It is also important to consider the type of winding. Flat-wound strings can be warmer, richer, and more mellow than round-wound strings. However, they are articulate and crisper. You can also use coated strings.

We have a lot to say about strings for guitars here. This is a place where you can narrow your selection based upon your guitar and preferred genre. Then, you can test some of the most popular options and rest for a while to learn more.


This stage is usually where most electric guitars that use piezoelectric pickups and microphone systems are stuck. They can only change the tone by switching to a different pickup.

This is also an option for electric guitars, but it’s not necessary as we have many other options, such as changing the tone at our pickups.

There are many differences between active and passive pickups. Active pickups require a battery to run them. The passive pickups are usually single coils with a lower power output. They will also have a 60Hz hum that needs to be addressed. Because of their brighter frequency response, they can produce a clear and articulate tone.

These active pickups are often equipped with double coils (called ‘humbuckers’) and are ideal for players who want a thicker signal to distort or those who don’t care about dealing in the 60-cycle. Frequency responses of some active pickups before any equalization

Passive pickups can be equipped with full-on three-band equalizers. Active pickups are usually equipped with a tone knob. This is a low pass filter that reduces higher frequencies in order to achieve a warmer tone.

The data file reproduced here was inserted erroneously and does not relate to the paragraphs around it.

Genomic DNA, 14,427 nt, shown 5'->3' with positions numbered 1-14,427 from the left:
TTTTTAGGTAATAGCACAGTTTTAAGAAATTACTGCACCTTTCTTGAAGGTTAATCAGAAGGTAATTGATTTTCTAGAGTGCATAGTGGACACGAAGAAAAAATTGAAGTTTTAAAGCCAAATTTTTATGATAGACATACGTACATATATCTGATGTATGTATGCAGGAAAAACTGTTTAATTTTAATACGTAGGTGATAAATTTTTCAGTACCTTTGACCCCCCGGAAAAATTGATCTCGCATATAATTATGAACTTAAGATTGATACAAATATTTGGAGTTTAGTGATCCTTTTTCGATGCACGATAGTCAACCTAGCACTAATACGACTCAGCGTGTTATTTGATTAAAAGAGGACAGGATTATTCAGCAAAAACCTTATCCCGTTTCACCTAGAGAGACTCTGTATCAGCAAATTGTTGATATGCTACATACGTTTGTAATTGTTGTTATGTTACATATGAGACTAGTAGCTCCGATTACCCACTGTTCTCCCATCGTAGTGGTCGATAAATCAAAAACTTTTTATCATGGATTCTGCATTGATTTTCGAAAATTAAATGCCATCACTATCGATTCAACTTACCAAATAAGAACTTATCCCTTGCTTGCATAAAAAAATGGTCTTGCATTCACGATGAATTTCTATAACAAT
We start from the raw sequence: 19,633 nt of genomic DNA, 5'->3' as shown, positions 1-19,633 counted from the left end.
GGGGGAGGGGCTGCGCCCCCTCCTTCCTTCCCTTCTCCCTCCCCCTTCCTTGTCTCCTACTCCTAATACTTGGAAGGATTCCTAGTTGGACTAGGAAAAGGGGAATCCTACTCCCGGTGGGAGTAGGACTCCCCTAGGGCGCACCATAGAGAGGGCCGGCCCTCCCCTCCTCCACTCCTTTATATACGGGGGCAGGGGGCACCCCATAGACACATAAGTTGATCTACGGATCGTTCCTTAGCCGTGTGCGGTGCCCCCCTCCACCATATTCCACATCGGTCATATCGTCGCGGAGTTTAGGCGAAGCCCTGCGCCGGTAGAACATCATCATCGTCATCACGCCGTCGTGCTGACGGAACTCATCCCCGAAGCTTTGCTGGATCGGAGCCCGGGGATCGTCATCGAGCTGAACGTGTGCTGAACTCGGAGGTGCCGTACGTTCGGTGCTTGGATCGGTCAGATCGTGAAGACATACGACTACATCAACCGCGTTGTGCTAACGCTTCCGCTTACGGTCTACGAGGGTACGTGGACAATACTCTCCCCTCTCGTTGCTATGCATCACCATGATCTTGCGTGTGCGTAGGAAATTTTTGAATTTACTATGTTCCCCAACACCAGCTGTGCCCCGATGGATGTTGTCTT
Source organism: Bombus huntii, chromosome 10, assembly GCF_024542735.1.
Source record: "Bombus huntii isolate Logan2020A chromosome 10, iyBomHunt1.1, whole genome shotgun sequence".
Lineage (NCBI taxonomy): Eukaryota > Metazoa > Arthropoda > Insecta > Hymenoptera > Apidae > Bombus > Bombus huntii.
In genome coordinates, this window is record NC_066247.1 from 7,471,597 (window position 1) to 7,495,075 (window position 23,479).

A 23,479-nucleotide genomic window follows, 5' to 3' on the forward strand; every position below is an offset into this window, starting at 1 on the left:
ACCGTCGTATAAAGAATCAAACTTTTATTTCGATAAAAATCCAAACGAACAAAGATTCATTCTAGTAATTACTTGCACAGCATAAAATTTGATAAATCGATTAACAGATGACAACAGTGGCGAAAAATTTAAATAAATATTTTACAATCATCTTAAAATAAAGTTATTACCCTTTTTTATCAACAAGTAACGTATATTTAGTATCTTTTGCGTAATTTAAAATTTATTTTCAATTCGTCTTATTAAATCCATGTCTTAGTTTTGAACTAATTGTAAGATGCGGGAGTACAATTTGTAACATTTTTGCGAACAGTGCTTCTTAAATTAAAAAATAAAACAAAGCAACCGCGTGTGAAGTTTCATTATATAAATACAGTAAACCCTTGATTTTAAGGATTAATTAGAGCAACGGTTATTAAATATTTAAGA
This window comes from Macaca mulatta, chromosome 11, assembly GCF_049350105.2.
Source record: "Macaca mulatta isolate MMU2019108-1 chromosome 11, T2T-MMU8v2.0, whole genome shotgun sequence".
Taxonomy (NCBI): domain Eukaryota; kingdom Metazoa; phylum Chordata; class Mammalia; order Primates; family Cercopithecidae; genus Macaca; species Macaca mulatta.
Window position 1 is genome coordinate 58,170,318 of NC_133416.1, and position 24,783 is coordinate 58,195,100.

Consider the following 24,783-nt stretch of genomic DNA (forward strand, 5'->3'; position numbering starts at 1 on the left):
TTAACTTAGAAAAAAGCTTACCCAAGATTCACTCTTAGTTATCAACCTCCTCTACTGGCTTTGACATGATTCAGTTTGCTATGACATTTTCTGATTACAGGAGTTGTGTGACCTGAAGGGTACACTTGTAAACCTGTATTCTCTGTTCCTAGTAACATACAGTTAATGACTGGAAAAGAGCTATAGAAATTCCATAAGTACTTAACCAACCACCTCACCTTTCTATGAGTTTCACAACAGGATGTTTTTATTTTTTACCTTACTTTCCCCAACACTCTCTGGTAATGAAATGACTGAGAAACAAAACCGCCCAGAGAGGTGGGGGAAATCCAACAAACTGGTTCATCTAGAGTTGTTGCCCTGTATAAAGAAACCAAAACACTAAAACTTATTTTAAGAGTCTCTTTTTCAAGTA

This discussion is not specific to all actives or passives, single coils, or humbuckers. Although there is a lot more technology available that breaks conventions, this is the basic understanding most players have.

Your choices include the type of pickup, whether it is powered, and how you want to alter the tone using the equalization or tone knob. The volume knob plays a significant role in the pickup tone.


These types of gain can be used to increase your output volume relative to your input volume, regardless of whether you’re using a volume knob on your guitar or a gain pedal.

They can affect your tone differently, depending on the stage of your signal path. Your tone can be affected by many things, including the volume knob.

It can compensate for the loss of volume or articulation caused by your tone knob being used as a warm-up device. If you have a compressor pedal, it can shape the envelope of the signal.

The same applies to gain pedals. These will provide ‘clean gain’ without introducing distortion if you don’t drive too hard. To avoid unwanted distortion, you will need to know gain staging. Believe it or not, there’s still more names for types of distortion…